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Groundwork


Gemstone producer Greenland Ruby places a high value on human rights and environmental protection.

By Hayley a. Henning


Colored gemstones have intrigued human beings for centuries, but it’s only recently that specific locations have become synonymous with the quality, color and value of gemstones. It’s also true that the nature of colored-gemstone mining has mostly been artisanal, and often questionable, which can explain in some ways the many issues that plague the industry in that regard.

To say the least, supply chains for responsibly sourced goods and a consistent flow of colored gemstones into the marketplace are enormously challenging, which might be reason enough for large-scale manufacturers to shy away. Given the growing concern of consumers about the transparency of the products they buy, and respect for human rights and the environment, it is our responsibility to ensure the survival of our industry with a move toward responsible and sustainable mining and manufacturing. This is no longer a choice, but needs to be a standard operating procedure. It is also our responsibility to assure our consumers that buying colored gemstones is okay to do — consumer confidence is at the core of our businesses. We must remove the mystery but keep the mystique.

So complex is the colored-gemstone supply chain model, the Responsible Jewellery Council (RJC) only recently incorporated this category into its Code of Practices, allowing colored-gemstone miners to become members for the first time in July 2019. Greenland Ruby was quick on the uptake, and third-party auditing is currently being undertaken, making the company the first colored-gemstone mining operation member and leading the way.

Sustainable mining

The 2017 opening of a ruby and pink-sapphire mine in a remote region of southwestern Greenland presented a truly unique opportunity to bring a new source of gemstones to the world, with human rights, labor protection, sustainable environmental mining, and product disclosure practices considered along every step of the way. The license to mine, market and sell these responsibly sourced icy treasures was issued by the government of Greenland via the Ministry of Natural Resources, to which Greenland Ruby reports regularly to ensure thorough monitoring of sustainability, social responsibility, and Greenland’s stunning nature.

The Greenland Ruby mine at Aappaluttoq is approximately 180 kilometers south of Nuuk. The name is taken from the Greenlandic word for “red,” and with good reason — this is where centuries ago, local herdsmen out with their reindeer discovered red crystals in the rock in the icy, mountainous landscape, which is surrounded by majestic fjords. Today, the active open pit is located in a drained waterway, which was dredged 10 meters to expose the ruby-bearing rock. Crushing and optical sorting is done at the nearby state-of-the art processing plant. Tailings (residual from crushed rock) are put back into the lake. Monthly water and biological samples are gathered and analyzed for heavy metal and trace elements, and when we finish our work here, the waterway will be refilled, all equipment and buildings will be removed, and the site will be fully restored to its natural wilderness.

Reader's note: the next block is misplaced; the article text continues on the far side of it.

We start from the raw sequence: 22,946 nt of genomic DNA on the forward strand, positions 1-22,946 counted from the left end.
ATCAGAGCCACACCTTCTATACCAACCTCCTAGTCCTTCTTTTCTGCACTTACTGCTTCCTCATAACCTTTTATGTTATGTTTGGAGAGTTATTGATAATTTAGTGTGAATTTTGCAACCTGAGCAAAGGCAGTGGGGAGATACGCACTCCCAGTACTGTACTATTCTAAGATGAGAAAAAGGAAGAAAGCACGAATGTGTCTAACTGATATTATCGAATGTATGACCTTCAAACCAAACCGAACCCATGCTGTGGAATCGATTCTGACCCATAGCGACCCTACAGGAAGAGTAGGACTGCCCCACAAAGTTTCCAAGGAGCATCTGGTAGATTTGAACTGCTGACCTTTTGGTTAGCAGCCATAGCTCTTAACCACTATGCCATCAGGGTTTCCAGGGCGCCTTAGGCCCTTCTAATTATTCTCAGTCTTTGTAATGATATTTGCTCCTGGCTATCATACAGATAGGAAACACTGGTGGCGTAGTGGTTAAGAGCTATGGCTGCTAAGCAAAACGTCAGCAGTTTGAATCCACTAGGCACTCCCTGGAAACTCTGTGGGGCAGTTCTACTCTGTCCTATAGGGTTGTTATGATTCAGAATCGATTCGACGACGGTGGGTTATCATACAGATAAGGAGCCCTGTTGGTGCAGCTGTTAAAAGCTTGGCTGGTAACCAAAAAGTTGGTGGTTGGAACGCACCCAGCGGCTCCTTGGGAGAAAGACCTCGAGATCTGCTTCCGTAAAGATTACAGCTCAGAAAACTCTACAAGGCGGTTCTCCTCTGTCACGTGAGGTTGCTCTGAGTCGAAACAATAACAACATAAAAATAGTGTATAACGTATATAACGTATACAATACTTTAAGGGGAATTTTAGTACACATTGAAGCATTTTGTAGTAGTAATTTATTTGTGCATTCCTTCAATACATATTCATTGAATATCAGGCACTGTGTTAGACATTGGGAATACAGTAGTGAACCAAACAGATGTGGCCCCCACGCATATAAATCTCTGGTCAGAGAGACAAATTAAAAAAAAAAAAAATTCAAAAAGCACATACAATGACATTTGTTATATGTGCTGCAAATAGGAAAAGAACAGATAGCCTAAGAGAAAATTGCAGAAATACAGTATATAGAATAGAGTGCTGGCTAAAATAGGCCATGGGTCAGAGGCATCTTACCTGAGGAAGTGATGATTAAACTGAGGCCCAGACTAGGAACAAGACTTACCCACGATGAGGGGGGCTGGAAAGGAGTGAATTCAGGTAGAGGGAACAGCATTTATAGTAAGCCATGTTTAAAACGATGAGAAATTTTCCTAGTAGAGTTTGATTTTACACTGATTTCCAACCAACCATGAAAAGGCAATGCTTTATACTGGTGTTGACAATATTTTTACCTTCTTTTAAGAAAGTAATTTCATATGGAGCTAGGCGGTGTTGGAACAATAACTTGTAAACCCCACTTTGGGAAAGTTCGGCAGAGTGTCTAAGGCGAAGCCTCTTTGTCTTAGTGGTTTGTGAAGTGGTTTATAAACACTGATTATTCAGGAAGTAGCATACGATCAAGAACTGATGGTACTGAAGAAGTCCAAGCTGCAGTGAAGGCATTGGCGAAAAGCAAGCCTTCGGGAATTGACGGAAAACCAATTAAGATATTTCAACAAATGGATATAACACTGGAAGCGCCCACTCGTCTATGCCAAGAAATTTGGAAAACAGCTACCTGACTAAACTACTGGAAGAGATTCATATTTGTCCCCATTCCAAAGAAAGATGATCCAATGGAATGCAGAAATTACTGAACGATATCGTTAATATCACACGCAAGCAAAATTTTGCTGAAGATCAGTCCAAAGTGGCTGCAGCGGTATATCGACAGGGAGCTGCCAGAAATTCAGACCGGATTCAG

Transparency and traceability

Next stop in the route to market is Thailand, where all gems are sent for treatment. Borax is an industry standard process by which fractures leading to the surface of the gem are healed, ensuring stability of our stones. This treatment is irreversible and enables us to responsibly and confidently cut, polish, sort and sell our gems with little or no risk of return. All gems are tracked along every step of this journey and come with a certificate of origin.

Our customized inventory system was created to meet the demands of consumers — who are increasingly interested in route-to-market transparency — and traces each gem from the mine through processing, cutting and sorting. The structure of our numbering system allows an individual gemstone’s story to be told from the moment it emerges from the mine until it reaches its destination in a piece of fine jewelry. All this is approved by the Greenlandic government.

Social responsibility

The PinkPolarBear Foundation is a Greenland Ruby initiative and was founded in 2019 by the company to support international research into the effects of climate change. Greenland Ruby gives a percentage of proceeds from the sale of each gem to the foundation, and encourages our partners to do the same.

Most of Greenland Ruby’s workforce is made up of Greenlandic people. More than a third of our employees are women. Mining is a newer industry in Greenland and represents a much-needed viable alternative to fishing, which, along with tourism, is regarded as Greenland’s most crucial future source of income. Our local workforces enjoy all the protections and working conditions guaranteed by Greenlandic law, which is modeled on strict northern European standards.

With today’s customers caring passionately about the planet and human rights, Greenland Ruby provides beautiful rubies and pink sapphires that meet and exceed socially conscious shoppers’ expectations.

Hayley A. Henning is the chief commercial officer at Greenland Ruby. greenlandruby.gl; pinkpolarbear.org

Article from the Rapaport Magazine - August 2021. To subscribe click here.

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